The goal of the Virtual Temporal Bone Project developed in the Virtual Reality in Medicine Lab at the University of Illinois at Chicago was to develop an educational system that is optimum for communicating the complex three-dimensional spatial relationships of the structures of the middle and inner ear. Encased in bone, it is difficult to visualize the relationships of structures inside the ear. It is important for otologic surgeons in training to understand the position of vital structures (such as major nerves, blood vessels, and sensory portions of the ear), which cannot be seen through dense bone in the surgical field.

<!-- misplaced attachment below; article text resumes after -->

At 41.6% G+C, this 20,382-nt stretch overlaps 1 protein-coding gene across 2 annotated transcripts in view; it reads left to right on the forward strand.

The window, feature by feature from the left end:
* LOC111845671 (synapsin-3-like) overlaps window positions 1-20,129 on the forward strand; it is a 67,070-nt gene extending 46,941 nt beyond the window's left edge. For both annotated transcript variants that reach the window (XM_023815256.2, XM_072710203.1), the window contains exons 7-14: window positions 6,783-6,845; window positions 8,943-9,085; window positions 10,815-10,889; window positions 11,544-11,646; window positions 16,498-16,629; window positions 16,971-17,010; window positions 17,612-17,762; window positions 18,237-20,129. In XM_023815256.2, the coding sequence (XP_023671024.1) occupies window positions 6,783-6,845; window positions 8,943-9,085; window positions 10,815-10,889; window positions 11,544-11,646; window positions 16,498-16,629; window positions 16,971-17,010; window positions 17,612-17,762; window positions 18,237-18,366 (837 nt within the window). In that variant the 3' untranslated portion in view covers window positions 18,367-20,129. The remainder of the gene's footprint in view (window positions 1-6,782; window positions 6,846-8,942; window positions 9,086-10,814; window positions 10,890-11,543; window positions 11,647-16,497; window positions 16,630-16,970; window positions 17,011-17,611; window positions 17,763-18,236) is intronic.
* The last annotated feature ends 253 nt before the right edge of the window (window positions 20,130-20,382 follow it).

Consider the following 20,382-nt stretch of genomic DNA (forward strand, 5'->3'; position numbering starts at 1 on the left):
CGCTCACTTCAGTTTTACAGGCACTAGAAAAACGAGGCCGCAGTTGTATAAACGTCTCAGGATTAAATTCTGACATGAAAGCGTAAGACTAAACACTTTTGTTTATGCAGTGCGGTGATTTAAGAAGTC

Virtual reality using the ImersaDesk system, supports enhanced three-dimensional perception through the use of stereo and viewer-centered perspectives. Networking support was built into the system to allow a master otologic surgeon in one location to instruct and interact with students anywhere in the networked world. The system enables users in two different locations to view a single model. Both users can rotate the model and both have pointers to identify structures in the model. The outer ear and temporal bone may be transformed into invisible layers, thus enabling users to have a clear view of hidden structures.